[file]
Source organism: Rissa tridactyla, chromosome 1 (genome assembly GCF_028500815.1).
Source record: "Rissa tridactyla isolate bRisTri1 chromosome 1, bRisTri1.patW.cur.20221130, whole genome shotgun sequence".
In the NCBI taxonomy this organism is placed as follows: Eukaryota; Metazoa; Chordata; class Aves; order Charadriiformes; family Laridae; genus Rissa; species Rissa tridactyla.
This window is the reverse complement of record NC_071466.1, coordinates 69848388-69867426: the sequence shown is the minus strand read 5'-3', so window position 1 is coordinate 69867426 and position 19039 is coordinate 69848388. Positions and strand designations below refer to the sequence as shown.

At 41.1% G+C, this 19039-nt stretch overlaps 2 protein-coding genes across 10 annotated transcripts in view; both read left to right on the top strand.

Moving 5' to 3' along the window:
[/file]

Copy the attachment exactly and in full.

Source organism: Rissa tridactyla, chromosome 1 (genome assembly GCF_028500815.1).
Source record: "Rissa tridactyla isolate bRisTri1 chromosome 1, bRisTri1.patW.cur.20221130, whole genome shotgun sequence".
In the NCBI taxonomy this organism is placed as follows: Eukaryota; Metazoa; Chordata; class Aves; order Charadriiformes; family Laridae; genus Rissa; species Rissa tridactyla.
This window is the reverse complement of record NC_071466.1, coordinates 69848388-69867426: the sequence shown is the minus strand read 5'-3', so window position 1 is coordinate 69867426 and position 19039 is coordinate 69848388. Positions and strand designations below refer to the sequence as shown.

At 41.1% G+C, this 19039-nt stretch overlaps 2 protein-coding genes across 10 annotated transcripts in view; both read left to right on the top strand.

Moving 5' to 3' along the window: